Most coaches receive hundreds of requests for in-person meetings each year. To be efficient with their time and yours, coaches limit in-person meetings to those with prospects they believe are strong candidates for their program. Figure out well ahead of time what you need to do to make yourself a strong candidate.
Here are a few things to keep in mind when you are asking to meet with a coach.
Do your research. Before requesting a meeting know the academic and athletic benchmarks the coach likes to see in a prospect. Provide the answers to the coaches’ questions before he or she has to ask. In short, make less work for the coach.
Be courteous - and acknowledge that you are asking for someone to take time out of their schedule. It’s refreshing when prospects have an honest sense of themselves and whether they qualify to meet. Saying something like, “I would love to meet with you in the future after I prove I am a strong candidate” goes a long way.
Provide plenty of advanced notice. If you are planning a visit to campus, contact the coach well in advance. Prior notice shows true interest in the school and program. It also demonstrates respect for other people’s time. Hearing from a prospect who is already on campus is less likely to be received well.
First impressions matter. Remember the cliche -- you never get a second chance to make a first impression. Prepare as you would for a job or admissions interview. You should look nice, shake hands, smile, and make eye contact. And then relax! The primary reason for meeting a coach is to get a sense of each other. Try your best to be yourself.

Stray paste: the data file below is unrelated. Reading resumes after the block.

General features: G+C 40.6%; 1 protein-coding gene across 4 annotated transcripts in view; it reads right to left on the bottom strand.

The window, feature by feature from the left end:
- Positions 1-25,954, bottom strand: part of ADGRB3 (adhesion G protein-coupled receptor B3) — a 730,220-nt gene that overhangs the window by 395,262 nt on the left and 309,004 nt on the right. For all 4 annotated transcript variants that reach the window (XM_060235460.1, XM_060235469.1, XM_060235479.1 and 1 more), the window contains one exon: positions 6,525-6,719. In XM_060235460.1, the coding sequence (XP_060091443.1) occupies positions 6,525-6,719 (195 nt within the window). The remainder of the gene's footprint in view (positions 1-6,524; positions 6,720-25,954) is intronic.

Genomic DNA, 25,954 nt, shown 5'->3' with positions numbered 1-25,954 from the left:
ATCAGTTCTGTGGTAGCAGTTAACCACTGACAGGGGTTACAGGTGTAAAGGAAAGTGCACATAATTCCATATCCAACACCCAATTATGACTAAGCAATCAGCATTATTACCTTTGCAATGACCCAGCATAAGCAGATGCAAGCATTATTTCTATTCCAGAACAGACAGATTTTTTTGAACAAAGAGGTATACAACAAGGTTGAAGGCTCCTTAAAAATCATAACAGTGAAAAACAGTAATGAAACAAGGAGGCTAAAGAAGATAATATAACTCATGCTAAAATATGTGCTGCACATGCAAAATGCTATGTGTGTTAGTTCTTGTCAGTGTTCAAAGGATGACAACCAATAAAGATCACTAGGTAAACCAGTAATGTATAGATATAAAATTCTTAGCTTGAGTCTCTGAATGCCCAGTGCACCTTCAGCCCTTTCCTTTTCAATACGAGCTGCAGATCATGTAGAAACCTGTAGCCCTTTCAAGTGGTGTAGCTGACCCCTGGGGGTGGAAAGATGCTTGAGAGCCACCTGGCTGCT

Be prepared. You researched the program initially. Now you need to dig deep. Ideally you will be able to share something and ask questions that show you know a lot about the coach and program. At the same time, think about what the coach will want to know about you. Coaches care about your interests and accomplishments. They also care about what you want. Be prepared to share your goals with the coach.
If you aren’t able to meet with the coach, you may want to visit anyway. Spending time on campus is the best way to get a sense of a school. Ideally, your visit will involve spending time interacting with current students. Your peers at college will have the most significant impact on your experience. Take a tour, attend an info session, and visit the athletic facilities on your own if permitted.